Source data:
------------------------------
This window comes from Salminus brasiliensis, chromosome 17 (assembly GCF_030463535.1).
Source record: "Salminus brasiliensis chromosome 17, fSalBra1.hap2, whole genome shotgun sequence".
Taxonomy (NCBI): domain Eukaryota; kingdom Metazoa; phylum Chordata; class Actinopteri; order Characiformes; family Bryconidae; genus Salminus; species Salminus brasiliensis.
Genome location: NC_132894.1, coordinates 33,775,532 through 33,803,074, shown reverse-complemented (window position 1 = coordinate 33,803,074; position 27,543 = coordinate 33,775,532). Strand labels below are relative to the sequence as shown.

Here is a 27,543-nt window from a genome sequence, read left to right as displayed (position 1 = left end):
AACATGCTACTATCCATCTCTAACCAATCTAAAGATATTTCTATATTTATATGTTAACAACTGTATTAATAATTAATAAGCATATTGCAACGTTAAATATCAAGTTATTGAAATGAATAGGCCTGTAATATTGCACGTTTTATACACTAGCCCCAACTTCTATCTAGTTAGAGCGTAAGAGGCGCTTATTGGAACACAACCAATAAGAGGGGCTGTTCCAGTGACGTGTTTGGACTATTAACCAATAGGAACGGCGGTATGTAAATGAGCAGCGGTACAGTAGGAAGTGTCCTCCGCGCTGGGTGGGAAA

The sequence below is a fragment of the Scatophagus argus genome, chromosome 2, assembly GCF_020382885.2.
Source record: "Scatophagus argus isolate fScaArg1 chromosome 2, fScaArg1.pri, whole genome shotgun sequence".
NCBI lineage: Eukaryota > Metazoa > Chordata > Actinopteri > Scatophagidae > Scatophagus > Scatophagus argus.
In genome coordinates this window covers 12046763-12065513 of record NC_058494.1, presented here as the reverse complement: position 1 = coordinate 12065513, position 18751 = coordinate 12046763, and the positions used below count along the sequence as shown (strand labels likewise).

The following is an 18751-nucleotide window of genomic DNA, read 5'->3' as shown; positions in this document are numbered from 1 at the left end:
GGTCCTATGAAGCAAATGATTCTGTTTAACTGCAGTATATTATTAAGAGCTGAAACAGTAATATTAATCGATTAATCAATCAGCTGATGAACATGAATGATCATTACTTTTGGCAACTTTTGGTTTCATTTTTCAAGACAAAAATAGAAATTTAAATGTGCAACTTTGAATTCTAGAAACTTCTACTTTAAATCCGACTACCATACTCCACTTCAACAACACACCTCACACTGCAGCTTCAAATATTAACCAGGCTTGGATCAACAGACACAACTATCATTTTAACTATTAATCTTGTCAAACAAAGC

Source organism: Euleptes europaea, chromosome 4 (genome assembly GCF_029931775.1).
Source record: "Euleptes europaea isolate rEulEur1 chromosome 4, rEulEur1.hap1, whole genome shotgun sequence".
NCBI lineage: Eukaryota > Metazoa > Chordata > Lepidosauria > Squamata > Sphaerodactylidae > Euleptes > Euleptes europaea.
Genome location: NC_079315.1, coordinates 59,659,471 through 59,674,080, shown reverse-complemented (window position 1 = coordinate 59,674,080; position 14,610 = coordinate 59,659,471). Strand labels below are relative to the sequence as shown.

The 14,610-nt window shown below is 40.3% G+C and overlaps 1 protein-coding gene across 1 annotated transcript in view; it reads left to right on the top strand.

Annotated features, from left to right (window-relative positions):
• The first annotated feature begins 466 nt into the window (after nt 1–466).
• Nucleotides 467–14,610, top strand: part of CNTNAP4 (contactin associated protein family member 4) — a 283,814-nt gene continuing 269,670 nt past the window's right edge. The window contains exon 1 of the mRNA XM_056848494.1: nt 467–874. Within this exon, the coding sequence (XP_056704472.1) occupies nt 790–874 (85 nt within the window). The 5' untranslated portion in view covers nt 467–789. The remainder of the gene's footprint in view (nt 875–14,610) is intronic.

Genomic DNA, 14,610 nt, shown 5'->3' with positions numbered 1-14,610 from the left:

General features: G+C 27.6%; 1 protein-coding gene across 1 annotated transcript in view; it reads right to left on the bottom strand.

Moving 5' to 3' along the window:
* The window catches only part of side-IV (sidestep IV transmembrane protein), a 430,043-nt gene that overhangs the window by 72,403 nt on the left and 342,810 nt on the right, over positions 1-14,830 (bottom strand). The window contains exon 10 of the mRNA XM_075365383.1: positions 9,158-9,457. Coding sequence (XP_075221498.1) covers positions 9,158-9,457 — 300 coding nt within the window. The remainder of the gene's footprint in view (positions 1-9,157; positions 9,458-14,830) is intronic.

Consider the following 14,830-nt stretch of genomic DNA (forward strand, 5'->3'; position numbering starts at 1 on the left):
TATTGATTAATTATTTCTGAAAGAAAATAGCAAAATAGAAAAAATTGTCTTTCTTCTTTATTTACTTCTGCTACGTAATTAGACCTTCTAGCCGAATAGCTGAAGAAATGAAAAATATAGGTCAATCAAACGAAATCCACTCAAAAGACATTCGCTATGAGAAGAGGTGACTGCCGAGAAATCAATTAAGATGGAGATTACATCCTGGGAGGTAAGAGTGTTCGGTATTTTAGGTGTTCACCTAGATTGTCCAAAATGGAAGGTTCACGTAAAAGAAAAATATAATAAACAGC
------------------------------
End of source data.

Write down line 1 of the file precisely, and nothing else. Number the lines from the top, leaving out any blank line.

This window comes from Salminus brasiliensis, chromosome 17 (assembly GCF_030463535.1).